Shaving…….a necessary evil, right? Men and women alike spend a fair amount of time each week removing unwanted hair from their bodies. Men and women also spend just about as much time complaining about the time shaving takes, the frequency with which it has to be done, and most of all – the unwanted side effects such as bumps and chaffing. Although most people consider razor burn and razor bumps to be the same thing, they are actually different conditions. Razor burn is when your skin becomes irritated by shaving, whereas razor bumps are caused from ingrown hairs. Anybody can experience these conditions, but people who have curly and/or coarse hair tend to have a higher incidence of ingrown hairs.
If you notice red bumps after shaving, it is your skin’s way of telling you that it is irritated and might require some preventative measures before your next shaving session. Razor bumps and razor burn can occur anywhere on your body that you shave. For men, they usually appear on the face and throat and for women the biggest problem tends to be in their more intimate areas. When you see red bumps on areas you’ve shaved it means your hair follicles are open and prone to infection. Ingrown hairs, on the other hand, can be caused from any form of hair removal such as shaving, waxing or plucking and occur when the hairs grow back in at an angle. If you have ingrown hairs, you’ll notice more of a rash and itchiness, which can sometimes cause your hair follicles to be infected.
In the case of both razor bumps and razor burn, the best treatment is prevention. First, if the area you’re shaving has long hair be sure to trim it. This will allow a closer shave with a razor. Next, exfoliate your skin. This removes any dead skin cells and bacteria that might end up irritating your pores. Whenever you shave, regardless of the area on your body always use a lubricant such as a shaving lotion or gel. This will help the razor glide smoothly over the areas you’re shaving. Be sure to pick a quality razor blade as well. Make sure it’s clean and sharp, Many people prefer using a multi-blade razor for the closest, smoothest shave. Once you have trimmed, exfoliated, applied a lubricant and chosen a good razor, you are ready to shave. Technique is important in minimizing razor bumps and razor burns. Always shave in the direction of your hair growth. Keep in mind, this might change depending on the area of your body that you’re shaving. Additionally, rinse the razor after each stroke and be sure to use short, quick strokes. Over-shaving an area is one of the major causes of shaving irritation. Once you’re finished shaving, be sure to completely rinse any residual cream or gel off your skin so that it doesn’t irritate you. Completely clean and dry your razor and store it in a clean place until its next use.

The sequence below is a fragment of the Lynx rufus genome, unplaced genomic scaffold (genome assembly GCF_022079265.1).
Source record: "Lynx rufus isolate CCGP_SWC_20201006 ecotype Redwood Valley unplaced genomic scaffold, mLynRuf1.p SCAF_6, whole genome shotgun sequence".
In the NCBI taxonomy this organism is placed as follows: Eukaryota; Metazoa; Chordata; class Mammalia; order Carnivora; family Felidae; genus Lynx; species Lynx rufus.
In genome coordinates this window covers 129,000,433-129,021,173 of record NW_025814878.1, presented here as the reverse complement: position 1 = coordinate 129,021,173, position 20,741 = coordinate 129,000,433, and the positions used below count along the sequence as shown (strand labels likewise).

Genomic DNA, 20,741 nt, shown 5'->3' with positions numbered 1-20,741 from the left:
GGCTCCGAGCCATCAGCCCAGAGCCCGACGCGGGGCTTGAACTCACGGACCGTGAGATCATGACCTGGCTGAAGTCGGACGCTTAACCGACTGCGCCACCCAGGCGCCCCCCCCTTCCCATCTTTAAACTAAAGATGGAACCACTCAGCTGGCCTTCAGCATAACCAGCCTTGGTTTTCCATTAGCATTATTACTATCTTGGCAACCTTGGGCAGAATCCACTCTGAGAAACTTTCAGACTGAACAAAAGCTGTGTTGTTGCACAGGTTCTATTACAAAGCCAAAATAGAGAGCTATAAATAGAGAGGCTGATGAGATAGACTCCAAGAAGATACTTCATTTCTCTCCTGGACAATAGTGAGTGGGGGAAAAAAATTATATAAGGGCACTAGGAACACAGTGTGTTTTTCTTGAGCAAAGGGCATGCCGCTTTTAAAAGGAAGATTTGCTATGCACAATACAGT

If you’ve taken the necessary precautions and are still experiencing irritation you can always apply a natural astringent such as apple cider vinegar or witch hazel to soothe your skin. A warm oatmeal bath will also calm any itching and/or redness. If you like to moisturize your skin after shaving, it’s best to choose a product that is fragrance free to reduce the chance of irritation.
We know that these steps add a few more minutes to an already time-consuming chore, but we promise that the results will make you feel confident and bump free.
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